About the event
A musical prayer that puts a new spin on the traditions of Eastern European Jewry, the only concerto by Finland’s greatest composer, and Rachmaninoff’s last piece, famous for its romantic and beautiful melodies, will be performed in this unusual concert. Violin soloist Clara-Jumi Kang is a versatile musician who, according to The Strad, caresses when necessary but attacks when needed. “A soloist who, beyond virtuosity, is capable of recreating music in a meaningful and sensitive way, with brilliant colors and expressive intonation”, Bachtrack also refers to her contrasts. The conductor will be Lahav Shani, a 35-year-old Israeli. This is not his first time conducting the BFO. “He is an exceptionally talented conductor who leads the orchestra naturally, with exemplary energy and precision”, wrote Classic Toulouse.
In the 1960s, Israeli composer Tzvi Avni, now in his ninety-sixth year, turned increasingly towards transnational music rooted in the culture of the whole of Judaism. His work for string orchestra uses a Kodály-like technique to unfold its opening prayer melody, introduced by the viola. The stormy music that follows, with its alternation of melodic beats and rhythmic effects, is more reminiscent of Bartók. Then flageolet-tinted blocks are heard, and the dramatic section returns as a fugue. The opening theme finally closes the work like a husky curtain of sound.
Sibelius’s only concerto offers a tireless variety of melodies. “I have wonderful themes for the violin concerto”, the composer wrote for the piece he was preparing, which he revised after its premiere in 1904. Sibelius, who had trained to be a violinist, had a thorough knowledge of the instrument, and thus composed one of the most comfortable, yet most challenging solos for the violin in the history of music literature. He combined the virtuoso traditions of the 19th century with his own symphonic style; the dark, yet clear and translucent orchestration of the Violin Concerto reminds many of northern autumn and winter. The first movement, interrupted by a cadenza in the middle, is followed by a slow movement free of sentimentality and a dance finale. It is dedicated to the child prodigy Ferenc Vecsey, who first performed the work at the age of thirteen.
“It was probably my last flicker,” Rachmaninoff wrote in 1940, three years before his death. The Symphonic Dances, composed in the United States and partly inspired by homesickness, may indeed be a farewell to life. This can be seen in the quotation from the first symphony in the opening movement of his last symphonic work, the ethereal flight at the end of the waltz movement, or the heroization of the Dies irae in the finale. The three dances written for the Philadelphia Orchestra under the leadership of Jenő Ormándy grew out of a ballet plan that had gone up in smoke. “Noon, Twilight and Midnight” were the titles of the movements that were later deleted. In the ominous, nervously pulsating first dance, we suddenly hear an alto saxophone. The menacing mood, which continues in the waltz, is then echoed in soft, leaping motifs to other worlds. The finale, which quotes Russian Orthodox melodies and an excerpt from the composer’s own Vespers, ends with: “Thank you, Lord!”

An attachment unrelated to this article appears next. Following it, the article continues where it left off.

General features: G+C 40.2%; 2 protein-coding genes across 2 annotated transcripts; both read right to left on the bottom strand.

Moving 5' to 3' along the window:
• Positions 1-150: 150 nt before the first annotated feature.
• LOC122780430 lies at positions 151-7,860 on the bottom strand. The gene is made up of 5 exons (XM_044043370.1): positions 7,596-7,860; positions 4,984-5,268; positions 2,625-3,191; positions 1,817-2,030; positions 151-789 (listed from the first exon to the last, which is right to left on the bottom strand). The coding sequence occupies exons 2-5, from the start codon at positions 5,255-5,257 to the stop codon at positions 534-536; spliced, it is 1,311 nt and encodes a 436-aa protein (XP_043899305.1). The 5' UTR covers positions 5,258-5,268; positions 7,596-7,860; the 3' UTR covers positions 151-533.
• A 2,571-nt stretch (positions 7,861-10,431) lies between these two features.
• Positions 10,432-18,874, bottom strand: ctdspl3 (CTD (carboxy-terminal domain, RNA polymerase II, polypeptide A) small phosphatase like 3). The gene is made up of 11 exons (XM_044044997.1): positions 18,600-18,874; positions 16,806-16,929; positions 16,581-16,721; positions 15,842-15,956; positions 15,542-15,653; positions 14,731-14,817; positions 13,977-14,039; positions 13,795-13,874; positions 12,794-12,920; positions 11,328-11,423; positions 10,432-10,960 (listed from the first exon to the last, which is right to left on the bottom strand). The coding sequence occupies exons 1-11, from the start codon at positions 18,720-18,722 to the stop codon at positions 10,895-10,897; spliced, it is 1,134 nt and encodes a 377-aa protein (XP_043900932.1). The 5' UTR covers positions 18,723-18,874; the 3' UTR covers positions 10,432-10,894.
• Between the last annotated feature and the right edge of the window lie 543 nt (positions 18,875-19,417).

Did you know? Avni composed his piece entitled Prayer in 1961; Sibelius’s violin concerto premiered in Helsinki on February 8, 1904 with Victor Nováček as the soloist and the composer conducting; Rachmaninoff’s Symphonic Dances premiered in Philadelphia on January 3, 1941, with Jenő Ormándy conducting; this will be the Festival Orchestra’s first performance of the Prayer; the BFO most recently performed the violin concerto on October 5, 2017, with Alina Pogotskina as the soloist and Marin Alson conducting; the orchestra’s most recent performance of Symphonic Dances was on January 28, 2003, with Kristjan Järvi conducting.
Contemporary events: the American author Jerome D. Salinger published his novel Franny and Zooey in 1961 / the Soviet cosmonaut Yuri Gagarin became the first human to journey to space on April 12, 1961, aboard the Vostok 1 / the Swiss sculptor Alberto Giacometti produced his sculpture Walking Man in 1961 / The Cherry Orchard, the final piece by Russian author Anton Chekhov premiered at the Moscow Art Theater on January 17, 1904 / the Franco-British agreement Entente Cordiale was signed in London in 1904 / the opera Jenůfa, by the Czech composer Leoš Janáček, premiered in Brno on January 21, 1904 / the book Reason and Revolution, by the German-American philosopher Herbert Marcuse, was published in 1941 / the Spanish painter Pablo Picasso painted his work Dora Maar with Cat in 1941 / the Kolisch Quartet premiered Béla Bartók’s String Quartet No. 6 in New York on January 20, 1941